Tuesday, August 14, 2007

Results of Grits corporate bribery survey: 92% say don't conceal identity of corporate bribe givers

Downpresser man
You can't bribe no one
Them no want no money

Them run'f money

That money get funny

- Peter Tosh, Downpresser Man

Without further ado, it's time to reveal the results of Grits' corporate bribery survey, inspired by two recent cases where central Texas soldiers were accused of taking bribes as part of the Iraq war procurement process.

Of course, it's not just soldiers, jailers and border patrol agents who accept bribes, but all sorts of government officials. This survey, though, in large part reacting to recent events, focused on bribery cases involving Iraq war procurement. Let me know any additional thoughts you have on the subject in the comments.

Question One: Should federal prosecutors conceal the names in indictments of companies that allegedly bribed US servicemen in order to get government contracts?

92% of those responding to Grits' survey agree that federal prosecutors should NOT conceal names of companies alleged to have bribed soldiers or US officials. I regret now not asking those who said the information should be concealed WHY they think so. Though this is not a scientific survey, this was clearly a minority opinion. But it's also the US Department of Justice view. Just like in Communist China, US prosecutors are vigorously pursuing those who took bribes and apparently letting those who bribed them get away scot-free.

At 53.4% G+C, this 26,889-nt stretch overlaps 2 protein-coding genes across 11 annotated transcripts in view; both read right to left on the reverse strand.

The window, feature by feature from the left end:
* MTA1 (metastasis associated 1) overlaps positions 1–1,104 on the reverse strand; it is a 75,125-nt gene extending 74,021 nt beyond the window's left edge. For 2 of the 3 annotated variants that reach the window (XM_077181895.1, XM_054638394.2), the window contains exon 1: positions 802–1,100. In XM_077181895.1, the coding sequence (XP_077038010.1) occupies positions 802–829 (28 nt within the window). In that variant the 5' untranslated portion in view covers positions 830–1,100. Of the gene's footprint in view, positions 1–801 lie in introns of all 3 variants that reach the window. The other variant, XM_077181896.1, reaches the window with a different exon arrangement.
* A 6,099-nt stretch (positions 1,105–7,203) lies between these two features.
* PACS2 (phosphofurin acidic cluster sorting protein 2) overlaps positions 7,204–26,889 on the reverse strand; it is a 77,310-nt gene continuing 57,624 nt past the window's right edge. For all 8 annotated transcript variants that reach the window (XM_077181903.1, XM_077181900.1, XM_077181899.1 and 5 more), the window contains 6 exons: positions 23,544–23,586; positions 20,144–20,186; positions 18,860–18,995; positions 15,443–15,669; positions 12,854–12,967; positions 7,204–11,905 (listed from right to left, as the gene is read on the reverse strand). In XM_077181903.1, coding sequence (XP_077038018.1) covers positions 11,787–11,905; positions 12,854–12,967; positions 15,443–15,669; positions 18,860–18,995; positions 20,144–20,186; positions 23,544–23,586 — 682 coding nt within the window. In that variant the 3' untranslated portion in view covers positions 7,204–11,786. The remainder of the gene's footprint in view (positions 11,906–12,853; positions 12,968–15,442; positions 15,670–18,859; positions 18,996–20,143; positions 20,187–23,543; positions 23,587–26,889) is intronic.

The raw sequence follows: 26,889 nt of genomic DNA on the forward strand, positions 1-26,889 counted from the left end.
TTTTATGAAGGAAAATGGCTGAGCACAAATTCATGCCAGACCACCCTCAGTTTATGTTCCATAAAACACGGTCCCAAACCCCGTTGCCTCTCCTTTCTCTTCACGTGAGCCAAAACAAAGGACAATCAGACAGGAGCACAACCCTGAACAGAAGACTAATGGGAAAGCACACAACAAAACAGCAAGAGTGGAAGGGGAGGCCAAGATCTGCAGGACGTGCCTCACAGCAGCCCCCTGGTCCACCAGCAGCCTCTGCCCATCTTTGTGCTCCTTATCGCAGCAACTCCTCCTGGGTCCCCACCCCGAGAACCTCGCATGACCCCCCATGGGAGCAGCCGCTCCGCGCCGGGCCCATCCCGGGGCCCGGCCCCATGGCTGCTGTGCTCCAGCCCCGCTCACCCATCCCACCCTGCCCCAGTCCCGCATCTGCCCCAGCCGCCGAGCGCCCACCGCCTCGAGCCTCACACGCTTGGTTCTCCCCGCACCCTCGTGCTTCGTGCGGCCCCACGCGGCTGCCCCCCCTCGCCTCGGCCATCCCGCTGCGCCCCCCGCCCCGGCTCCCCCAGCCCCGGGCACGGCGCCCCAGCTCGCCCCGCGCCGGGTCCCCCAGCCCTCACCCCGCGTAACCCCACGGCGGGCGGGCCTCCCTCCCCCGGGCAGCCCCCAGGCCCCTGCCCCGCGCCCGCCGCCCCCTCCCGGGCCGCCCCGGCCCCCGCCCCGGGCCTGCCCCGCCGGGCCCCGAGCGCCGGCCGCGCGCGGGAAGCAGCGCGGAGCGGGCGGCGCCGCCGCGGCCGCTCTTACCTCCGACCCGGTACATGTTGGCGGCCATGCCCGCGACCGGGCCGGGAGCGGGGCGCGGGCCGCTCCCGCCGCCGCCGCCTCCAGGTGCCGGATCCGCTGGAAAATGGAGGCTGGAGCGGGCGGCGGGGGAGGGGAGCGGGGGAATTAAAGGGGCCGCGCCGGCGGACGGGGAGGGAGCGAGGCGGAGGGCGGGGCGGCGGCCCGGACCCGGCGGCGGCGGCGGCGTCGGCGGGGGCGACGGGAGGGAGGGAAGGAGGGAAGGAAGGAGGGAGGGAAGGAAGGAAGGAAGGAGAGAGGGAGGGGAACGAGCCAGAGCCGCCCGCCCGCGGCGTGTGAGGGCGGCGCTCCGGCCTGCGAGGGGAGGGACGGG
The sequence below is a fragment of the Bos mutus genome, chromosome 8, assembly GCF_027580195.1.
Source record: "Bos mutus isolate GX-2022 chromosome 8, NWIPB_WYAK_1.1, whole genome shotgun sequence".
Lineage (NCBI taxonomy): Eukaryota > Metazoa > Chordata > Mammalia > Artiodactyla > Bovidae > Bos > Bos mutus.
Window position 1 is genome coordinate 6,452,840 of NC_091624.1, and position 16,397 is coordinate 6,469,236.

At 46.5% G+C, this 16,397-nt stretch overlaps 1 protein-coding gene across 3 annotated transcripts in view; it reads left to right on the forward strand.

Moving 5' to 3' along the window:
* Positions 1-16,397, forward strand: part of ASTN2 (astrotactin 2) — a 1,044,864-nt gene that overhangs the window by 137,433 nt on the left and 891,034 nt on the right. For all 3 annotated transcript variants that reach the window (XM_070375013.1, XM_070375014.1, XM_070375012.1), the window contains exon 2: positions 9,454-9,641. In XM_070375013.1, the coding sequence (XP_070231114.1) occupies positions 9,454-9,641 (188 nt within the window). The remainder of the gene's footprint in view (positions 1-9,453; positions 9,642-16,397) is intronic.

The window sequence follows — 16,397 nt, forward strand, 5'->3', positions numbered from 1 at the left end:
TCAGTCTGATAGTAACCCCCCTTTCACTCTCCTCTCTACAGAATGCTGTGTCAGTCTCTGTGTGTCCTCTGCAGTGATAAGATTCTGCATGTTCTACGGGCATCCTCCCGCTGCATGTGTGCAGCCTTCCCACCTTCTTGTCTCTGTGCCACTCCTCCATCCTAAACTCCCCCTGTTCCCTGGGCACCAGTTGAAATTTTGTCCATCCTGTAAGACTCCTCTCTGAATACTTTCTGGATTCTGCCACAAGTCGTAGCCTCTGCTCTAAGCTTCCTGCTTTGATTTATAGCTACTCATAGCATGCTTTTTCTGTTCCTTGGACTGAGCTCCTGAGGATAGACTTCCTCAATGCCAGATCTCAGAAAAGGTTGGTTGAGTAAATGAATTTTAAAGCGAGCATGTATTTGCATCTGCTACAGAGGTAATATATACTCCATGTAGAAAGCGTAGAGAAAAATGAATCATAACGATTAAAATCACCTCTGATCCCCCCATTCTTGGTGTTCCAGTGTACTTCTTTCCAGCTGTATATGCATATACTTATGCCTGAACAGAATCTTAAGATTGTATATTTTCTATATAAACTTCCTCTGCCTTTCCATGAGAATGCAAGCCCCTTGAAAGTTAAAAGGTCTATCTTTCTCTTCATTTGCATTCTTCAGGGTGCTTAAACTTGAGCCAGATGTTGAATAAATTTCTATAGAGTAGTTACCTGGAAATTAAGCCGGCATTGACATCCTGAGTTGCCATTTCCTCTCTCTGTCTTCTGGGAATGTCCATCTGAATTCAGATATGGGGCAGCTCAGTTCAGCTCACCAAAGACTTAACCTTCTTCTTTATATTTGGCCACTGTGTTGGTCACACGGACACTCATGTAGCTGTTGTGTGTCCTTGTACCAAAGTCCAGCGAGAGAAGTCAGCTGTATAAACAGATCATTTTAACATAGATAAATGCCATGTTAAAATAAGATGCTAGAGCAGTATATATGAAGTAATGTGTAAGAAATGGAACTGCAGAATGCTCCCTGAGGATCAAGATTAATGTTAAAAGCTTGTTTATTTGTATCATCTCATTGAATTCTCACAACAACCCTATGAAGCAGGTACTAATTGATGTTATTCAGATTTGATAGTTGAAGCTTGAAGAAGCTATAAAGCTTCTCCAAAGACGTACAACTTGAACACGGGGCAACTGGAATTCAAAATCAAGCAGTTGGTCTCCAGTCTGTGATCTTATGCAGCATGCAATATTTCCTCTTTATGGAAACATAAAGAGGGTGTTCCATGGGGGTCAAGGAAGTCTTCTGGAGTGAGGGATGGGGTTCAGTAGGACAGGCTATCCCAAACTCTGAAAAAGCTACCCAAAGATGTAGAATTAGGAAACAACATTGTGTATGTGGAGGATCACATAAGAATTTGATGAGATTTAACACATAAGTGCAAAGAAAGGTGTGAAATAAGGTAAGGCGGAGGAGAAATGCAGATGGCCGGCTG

Question Two: How should corporations that engage in bribery be punished?

The most popular answer (61%) was to forbid those companies from receiving any future contracts, followed closely (60%) by large fines paid by the companies. Twenty nine percent supported prosecuting "CEOs, managers, and directly involved parties," while more people (41%) thought only directly involved individuals should be prosecuted. Perhaps Grits just has a particular audience, but I'm surprised more people didn't support imprisonment for bribery crimes - Grits readers seemed to prefer to hit companies in the pocket book.

Question Three: If a soldier accepts a bribe is that a worse crime than the corporation that bribed him, not as bad, or is it an equal offense?

Slightly more people (17%) considered the company more culpable than the soldier (14%). One reader offered the canny insight, Remember Eve in the garden? She sinned, but the guy offering the bribe was really, really evil." The vast majority of Grits readers (67%) thought both the briber and the bribee were equally culpable.

Question Four: Does privatizing certain military functions to contractors make the procurement system more susceptible to bribery?

More than half of Grits readers (51%) thought companies are less accountable than the government when it comes to bribery, though 45% said they didn't know, that there has been corruption among both government and business. Hardly anybody believed the government was inherently more corrupt.

Question Five: Assuming for a moment two recent Texas cases may be the tip of the iceberg, how common do you think corporate bribery has become in US military procurement in the Iraq war?